On Monday, October 14, we again took the Coaster to San Diego to tour the USS Midway, an aircraft carrier from 1945-1992 that now serves as a museum in the harbor. The ship was built to accommodate 3,500 sailors but sometimes had as many as 4,500. The mattresses on the triple bunks – and many bunks per room – seemed not much larger than crib mattresses. I can’t imagine living in that close of quarters with no privacy. We then took a bicycle taxi to Hard Rock Cafe where Laurel enjoyed looking at the memorabilia.
On Wednesday we took the Amtrak Surfliner to Van Nuys, just north of Los Angeles, and went to the Getty Center. We then spent the night at a nearby hotel and spent today, Thursday, wandering around the Hollywood Museum and Hollywood Boulevard. Although there is a local train system in Los Angeles, it doesn’t go anywhere that we needed it to go, so we had to take taxis. The train system looked so unhelpful when I was doing an Internet search before our trip that I thought I must be misinterpreting it, so I Googled something about it. What I found was a Los Angeles Times editorial from October 13 that I thought was pretty funny.
What do travelers arriving at Los Angeles International Airport want to see on their way to baggage claim? Mayoral candidate Eric Garcetti said he knew: Disney characters. Mickey and Minnie, Donald and Goofy, maybe even Chip and Dale. Because they were created here. They are Los Angeles. They’d tell you that you had arrived. But let’s face it, that’s low on the list of priorities for most travelers. When a visitor arrives at LAX today, his or her first question is unlikely to be “Where are the people in the mouse and duck outfits?” but rather “Why is this city so dysfunctional?” Trying to find the subway into town, for instance, visitors may hear rumors of the Metro Green Line, which has a stop somewhere in the general neighborhood of, but most definitely not in, the airport. They may hear that it can take them by rail to the city center or to Hollywood. It’s out there. Somewhere. Now call me a cab.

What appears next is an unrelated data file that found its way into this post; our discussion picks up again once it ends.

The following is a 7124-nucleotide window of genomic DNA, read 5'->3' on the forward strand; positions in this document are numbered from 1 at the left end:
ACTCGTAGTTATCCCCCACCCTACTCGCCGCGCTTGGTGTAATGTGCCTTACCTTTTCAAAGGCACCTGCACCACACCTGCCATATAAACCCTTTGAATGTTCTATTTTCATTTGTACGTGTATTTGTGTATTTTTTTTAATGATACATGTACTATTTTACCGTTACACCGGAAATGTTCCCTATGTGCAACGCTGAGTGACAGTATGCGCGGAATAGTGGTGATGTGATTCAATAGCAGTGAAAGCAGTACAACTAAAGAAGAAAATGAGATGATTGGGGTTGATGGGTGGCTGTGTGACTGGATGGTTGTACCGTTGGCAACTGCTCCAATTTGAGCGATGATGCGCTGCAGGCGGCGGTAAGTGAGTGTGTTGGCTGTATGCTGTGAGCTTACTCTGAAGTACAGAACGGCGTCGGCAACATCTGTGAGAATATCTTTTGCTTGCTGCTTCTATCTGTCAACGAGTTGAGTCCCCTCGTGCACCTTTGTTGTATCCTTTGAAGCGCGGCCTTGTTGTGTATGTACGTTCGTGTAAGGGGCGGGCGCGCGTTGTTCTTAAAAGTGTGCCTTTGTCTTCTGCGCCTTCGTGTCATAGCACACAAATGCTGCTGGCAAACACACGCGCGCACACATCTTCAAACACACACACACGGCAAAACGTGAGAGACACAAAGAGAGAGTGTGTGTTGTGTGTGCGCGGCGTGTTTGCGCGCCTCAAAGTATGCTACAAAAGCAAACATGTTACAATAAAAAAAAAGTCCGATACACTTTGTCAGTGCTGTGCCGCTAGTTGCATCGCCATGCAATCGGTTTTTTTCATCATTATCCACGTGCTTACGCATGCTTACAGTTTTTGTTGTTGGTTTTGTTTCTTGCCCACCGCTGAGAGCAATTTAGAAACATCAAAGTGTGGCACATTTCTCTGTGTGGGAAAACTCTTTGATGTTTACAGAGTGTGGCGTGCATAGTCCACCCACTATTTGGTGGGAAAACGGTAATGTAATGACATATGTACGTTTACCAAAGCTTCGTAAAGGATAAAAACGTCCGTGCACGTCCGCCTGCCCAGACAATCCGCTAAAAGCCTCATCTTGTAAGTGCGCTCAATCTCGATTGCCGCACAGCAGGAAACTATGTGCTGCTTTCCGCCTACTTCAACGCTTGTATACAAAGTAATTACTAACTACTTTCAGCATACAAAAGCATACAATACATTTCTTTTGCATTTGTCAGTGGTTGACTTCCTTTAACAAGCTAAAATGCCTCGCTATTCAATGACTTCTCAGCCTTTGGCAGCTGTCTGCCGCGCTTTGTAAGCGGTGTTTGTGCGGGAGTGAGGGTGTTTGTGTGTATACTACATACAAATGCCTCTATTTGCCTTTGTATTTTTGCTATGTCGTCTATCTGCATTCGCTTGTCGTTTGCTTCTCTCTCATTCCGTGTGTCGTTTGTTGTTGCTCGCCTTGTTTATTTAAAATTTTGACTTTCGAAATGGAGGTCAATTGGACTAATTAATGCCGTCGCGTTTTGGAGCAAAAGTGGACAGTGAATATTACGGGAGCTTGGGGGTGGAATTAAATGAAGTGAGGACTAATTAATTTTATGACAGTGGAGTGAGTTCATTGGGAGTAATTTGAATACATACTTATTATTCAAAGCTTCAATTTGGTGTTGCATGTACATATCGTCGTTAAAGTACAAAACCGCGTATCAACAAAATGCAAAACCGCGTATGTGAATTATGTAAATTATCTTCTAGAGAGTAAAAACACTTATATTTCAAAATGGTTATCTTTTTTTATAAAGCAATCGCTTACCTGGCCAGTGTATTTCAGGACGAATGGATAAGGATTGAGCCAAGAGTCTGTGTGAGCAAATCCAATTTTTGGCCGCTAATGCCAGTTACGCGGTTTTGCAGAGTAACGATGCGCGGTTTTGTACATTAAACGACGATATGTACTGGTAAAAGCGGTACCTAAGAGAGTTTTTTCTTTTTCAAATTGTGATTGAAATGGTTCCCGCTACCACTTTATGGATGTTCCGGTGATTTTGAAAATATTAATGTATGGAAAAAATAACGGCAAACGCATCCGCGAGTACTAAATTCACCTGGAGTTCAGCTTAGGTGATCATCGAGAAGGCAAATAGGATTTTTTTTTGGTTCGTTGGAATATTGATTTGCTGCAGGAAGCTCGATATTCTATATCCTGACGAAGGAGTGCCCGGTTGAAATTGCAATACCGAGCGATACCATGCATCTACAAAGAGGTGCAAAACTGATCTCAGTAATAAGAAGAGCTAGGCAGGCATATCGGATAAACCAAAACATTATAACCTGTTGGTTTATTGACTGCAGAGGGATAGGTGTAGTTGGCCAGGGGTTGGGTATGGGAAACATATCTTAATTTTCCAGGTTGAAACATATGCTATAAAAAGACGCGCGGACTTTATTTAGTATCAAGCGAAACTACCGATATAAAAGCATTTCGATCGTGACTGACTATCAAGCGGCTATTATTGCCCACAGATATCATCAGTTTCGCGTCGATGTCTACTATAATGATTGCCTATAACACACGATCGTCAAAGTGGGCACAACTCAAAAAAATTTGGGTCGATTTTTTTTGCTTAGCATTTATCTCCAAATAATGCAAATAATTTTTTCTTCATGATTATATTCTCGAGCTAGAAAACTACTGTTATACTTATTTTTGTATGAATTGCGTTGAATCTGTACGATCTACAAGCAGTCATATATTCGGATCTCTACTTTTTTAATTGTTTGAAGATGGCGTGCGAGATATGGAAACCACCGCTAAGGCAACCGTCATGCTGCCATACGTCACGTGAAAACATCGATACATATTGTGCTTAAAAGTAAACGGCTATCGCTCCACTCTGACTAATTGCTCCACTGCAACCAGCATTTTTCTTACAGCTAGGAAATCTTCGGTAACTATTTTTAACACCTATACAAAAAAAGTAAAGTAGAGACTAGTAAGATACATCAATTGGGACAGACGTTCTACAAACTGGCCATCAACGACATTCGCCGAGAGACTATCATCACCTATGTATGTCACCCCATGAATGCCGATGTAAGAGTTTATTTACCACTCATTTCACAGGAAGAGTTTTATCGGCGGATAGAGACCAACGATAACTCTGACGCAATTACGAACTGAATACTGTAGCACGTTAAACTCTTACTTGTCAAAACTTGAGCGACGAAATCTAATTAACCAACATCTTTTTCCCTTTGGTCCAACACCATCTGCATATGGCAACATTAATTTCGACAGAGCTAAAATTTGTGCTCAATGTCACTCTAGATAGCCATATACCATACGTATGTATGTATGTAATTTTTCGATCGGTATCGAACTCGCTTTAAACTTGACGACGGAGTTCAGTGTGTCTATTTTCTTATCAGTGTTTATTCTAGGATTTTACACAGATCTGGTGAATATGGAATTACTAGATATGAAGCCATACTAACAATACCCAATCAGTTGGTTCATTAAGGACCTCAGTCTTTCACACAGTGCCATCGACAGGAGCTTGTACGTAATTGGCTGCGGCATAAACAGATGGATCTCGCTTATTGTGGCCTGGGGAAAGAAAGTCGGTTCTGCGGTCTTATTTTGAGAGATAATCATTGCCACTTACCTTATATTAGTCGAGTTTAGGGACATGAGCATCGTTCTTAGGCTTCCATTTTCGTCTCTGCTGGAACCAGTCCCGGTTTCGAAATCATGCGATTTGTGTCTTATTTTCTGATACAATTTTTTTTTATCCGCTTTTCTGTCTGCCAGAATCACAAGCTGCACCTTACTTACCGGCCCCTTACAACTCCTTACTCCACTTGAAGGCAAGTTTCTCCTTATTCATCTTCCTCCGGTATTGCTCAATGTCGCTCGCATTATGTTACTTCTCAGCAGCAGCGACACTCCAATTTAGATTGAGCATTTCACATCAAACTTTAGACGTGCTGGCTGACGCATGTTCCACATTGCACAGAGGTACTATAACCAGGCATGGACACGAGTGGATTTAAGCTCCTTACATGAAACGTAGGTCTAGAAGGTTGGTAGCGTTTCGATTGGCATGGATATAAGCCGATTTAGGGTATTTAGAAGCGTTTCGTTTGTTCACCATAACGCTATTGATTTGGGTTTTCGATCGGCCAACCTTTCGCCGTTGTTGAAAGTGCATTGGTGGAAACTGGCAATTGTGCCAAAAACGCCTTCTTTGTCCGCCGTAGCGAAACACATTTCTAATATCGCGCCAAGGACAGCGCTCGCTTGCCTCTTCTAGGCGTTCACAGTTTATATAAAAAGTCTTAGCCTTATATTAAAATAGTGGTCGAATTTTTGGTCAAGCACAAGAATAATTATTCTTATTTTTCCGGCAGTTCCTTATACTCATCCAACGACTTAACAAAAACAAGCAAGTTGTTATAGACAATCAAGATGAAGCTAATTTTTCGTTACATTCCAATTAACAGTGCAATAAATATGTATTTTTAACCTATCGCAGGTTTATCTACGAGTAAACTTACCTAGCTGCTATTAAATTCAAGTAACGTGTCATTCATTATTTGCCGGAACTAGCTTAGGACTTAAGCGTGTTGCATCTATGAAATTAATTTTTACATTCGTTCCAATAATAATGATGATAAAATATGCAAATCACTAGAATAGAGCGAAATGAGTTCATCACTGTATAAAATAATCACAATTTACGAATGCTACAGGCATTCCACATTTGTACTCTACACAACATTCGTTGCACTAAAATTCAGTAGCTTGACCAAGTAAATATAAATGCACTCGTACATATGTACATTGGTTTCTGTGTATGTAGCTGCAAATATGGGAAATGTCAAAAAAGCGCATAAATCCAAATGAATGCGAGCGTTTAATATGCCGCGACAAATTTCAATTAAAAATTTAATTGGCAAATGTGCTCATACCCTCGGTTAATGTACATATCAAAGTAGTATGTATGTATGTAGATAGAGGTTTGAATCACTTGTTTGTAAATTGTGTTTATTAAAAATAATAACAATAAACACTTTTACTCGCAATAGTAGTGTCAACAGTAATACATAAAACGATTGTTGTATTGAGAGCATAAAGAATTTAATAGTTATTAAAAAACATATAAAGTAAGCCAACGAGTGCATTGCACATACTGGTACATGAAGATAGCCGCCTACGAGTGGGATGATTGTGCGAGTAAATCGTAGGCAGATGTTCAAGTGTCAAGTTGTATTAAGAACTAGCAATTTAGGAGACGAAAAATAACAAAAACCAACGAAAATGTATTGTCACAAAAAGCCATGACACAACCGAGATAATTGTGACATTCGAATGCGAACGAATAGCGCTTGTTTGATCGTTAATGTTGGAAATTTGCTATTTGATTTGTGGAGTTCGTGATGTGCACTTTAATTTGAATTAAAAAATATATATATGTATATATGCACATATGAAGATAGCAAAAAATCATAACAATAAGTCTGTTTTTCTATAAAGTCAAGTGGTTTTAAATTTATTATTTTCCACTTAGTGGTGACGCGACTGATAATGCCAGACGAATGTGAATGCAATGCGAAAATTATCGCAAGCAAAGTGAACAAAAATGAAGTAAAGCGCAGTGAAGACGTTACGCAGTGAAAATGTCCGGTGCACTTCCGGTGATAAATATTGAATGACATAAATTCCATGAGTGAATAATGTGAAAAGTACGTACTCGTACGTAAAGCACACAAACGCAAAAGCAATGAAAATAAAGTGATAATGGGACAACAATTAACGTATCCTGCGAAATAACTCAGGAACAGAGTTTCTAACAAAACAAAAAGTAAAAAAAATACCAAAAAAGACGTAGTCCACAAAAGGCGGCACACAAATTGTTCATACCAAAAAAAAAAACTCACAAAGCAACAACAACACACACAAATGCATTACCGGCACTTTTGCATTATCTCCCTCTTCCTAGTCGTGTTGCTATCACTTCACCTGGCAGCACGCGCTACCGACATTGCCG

We weren’t flying in to LAX, but Union Station also didn’t have any trains going to the Getty Center, thus the taxi from Van Nuys. The Getty Center is a free art museum high up on a hill and accessible only by hovercraft funicular (tram). It was completed in 1997 with funding of $1.3 billion from the Jean Paul Getty Trust after 13 years of designing and building. Getty made his money in oil and, according to his Wikipedia page, was a real piece o’ work. The grounds and buildings are beautiful and peaceful though. Charlie doesn’t complain about going to museums, but he clearly has no interest in any of them. At the Getty Center he mostly sat on benches in the middle of the rooms. At one point though he was up and leaning on the frame of a painting. The security guard rushed over; I scolded; Charlie returned to the bench. The thought of what could have happened…the frame falls off the wall; Charlie’s head goes through the painting…made me think of a movie clip of Bean that I’ve seen on YouTube. Mr. Bean accidentally damages a valuable painting and tries to fix it. It’s hysterical.
We enjoyed Hollywood today although there were hordes of tourists. (Darn those tourists!) Laurel was wondering what a summer weekend must be like if it’s this busy on a weekday in October. Cabs are hard to come by in Hollywood and when we finally got one, the driver said in his ten years as a taxi driver, he’d never heard of the Glendale Amtrak station where we needed to go. After searching the area and calling his dispatcher and making a Uturn, he got us there and apologized for the mishap. He said he’d driven by that train station many times but thought it was a hotel. It seems all roads lead to LAX or Union Station and the less-traveled stations are REALLY less traveled.